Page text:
- Start looking for nursing jobs. After you’ve passed your licensing exam, you can complete the process of getting licensed and begin searching for your first nursing role. You may be able to get a job at a facility where you completed clinical experiences or find opportunities through networking with professional connections you made while doing your fieldwork.
- Keep up with continuing education requirements.To keep your nursing license in good standing and be eligible to renew your nursing license as required by your state, you will likely need to meet continuing education requirements. The life of a nurse is busy, but don’t neglect to set aside this time for professional development, which can help you become a better nurse in addition to maintaining your credentials.
- Seek certification in your specialty area. If you’re passionate about working in a certain specialty, you might consider pursuing voluntary certification in that specialty from one of the many professional associations that offer certification, such as the American Association of Critical-Care Nurses or the Pediatric Nursing Certification Board.
If you start your nursing career with a lower level of nursing degree, another step to consider as you advance your career may be earning your bachelor’s degree. Aspiring advanced practice registered nurses will need to go back to school to earn a master’s or doctoral degree.
What Is the Hardest Class in Nursing School?
Depending on who you ask, the hardest classes in nursing school are probably either your science courses or your courses in specific areas of nursing practice. The science classes in nursing school that have a reputation for being tough include pathophysiology, pharmacology, chemistry, anatomy and physiology and statistics. Among the nursing specialty courses, which include clinical fieldwork, students often find classes most difficult when they have little interest in that specialty area. Different nursing students may view the same specialty course as difficult or easy depending on their level of interest in performing the work that the specialty entails.
There are multiple levels of nursing careers, and the more advanced the level of nursing career you’re interested in, the harder it will be to attain this career.
The Easiest Paths to a Nursing Career
For the easiest nursing degrees, your best options include shorter programs like licensed practical nurse and licensed vocational nurse programs, associate’s degree programs, bridge programs for registered nurses seeking bachelor’s degrees and hybrid nursing programs.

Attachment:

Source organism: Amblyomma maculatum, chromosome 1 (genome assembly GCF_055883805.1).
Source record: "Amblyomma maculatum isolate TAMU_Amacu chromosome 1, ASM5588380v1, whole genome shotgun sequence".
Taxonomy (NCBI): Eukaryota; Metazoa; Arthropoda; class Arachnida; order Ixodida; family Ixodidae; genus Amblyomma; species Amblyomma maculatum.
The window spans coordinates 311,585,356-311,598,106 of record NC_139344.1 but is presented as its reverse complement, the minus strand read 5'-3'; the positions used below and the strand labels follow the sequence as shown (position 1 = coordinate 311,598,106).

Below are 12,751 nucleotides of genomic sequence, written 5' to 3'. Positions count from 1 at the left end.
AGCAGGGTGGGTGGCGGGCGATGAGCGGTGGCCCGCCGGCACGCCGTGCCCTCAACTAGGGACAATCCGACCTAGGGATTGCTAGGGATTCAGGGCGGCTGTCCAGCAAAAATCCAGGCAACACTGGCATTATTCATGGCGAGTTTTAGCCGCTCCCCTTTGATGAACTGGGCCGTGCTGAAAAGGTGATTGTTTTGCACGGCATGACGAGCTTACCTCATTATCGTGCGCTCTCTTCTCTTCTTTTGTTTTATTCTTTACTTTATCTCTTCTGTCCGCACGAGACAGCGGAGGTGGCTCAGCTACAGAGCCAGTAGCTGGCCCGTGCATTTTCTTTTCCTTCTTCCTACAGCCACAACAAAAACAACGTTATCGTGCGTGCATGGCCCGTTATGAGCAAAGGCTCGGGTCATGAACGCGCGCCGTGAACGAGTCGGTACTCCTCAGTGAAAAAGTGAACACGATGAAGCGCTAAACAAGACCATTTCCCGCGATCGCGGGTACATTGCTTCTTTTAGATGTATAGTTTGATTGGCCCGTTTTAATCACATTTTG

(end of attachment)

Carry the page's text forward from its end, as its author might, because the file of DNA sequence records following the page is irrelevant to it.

Practical Nursing Programs Through Nurse Technical School
The easiest role you can have as a nurse is that of a licensed practical nurse (LPN) or licensed vocational nurse (LVN). LPNs and LVNs work under registered nurses (RNs), providing basic nursing care. LPNs and LVNs generally work in settings such as nursing homes, hospitals, doctors’ offices and home healthcare services.
To get started in the field of nursing, practical and vocational nurses need a diploma or certificate from an educational program approved by their state’s board of nursing. These programs can be found at community colleges, technical schools, hospitals and even some high schools. An LPN or LVN program usually takes around a year to complete, according to the United States Bureau of Labor Statistics (BLS).
What makes an LPN or LVN preparation program the easiest type of nursing education you can pursue is its focus on training for basic nursing services only and its quick completion time. However, aspiring LPNs and LVNs still need to take coursework in studies such as biology, pharmacology and nursing. They also need to meet clinical experience requirements through supervised hands-on work providing patient care.
Associate’s Degrees in Nursing (ADNs) Through Hospital Nursing Programs and Community Colleges
As registered nursing degree programs go, the easiest one out there is the ADN. An associate’s degree program can prepare you for a career as a registered nurse, but you should know that this degree meets only the bare minimum requirement for qualification as an RN. In fact, more than 50 years ago, the American Nurses Association recommended that all registered nurses attain a bachelor’s degree. Though hospitals employ more than 60 percent of RNs and are among the highest paying employers of registered nurses, they are also more likely than other employers to require job applicants to have a BSN degree.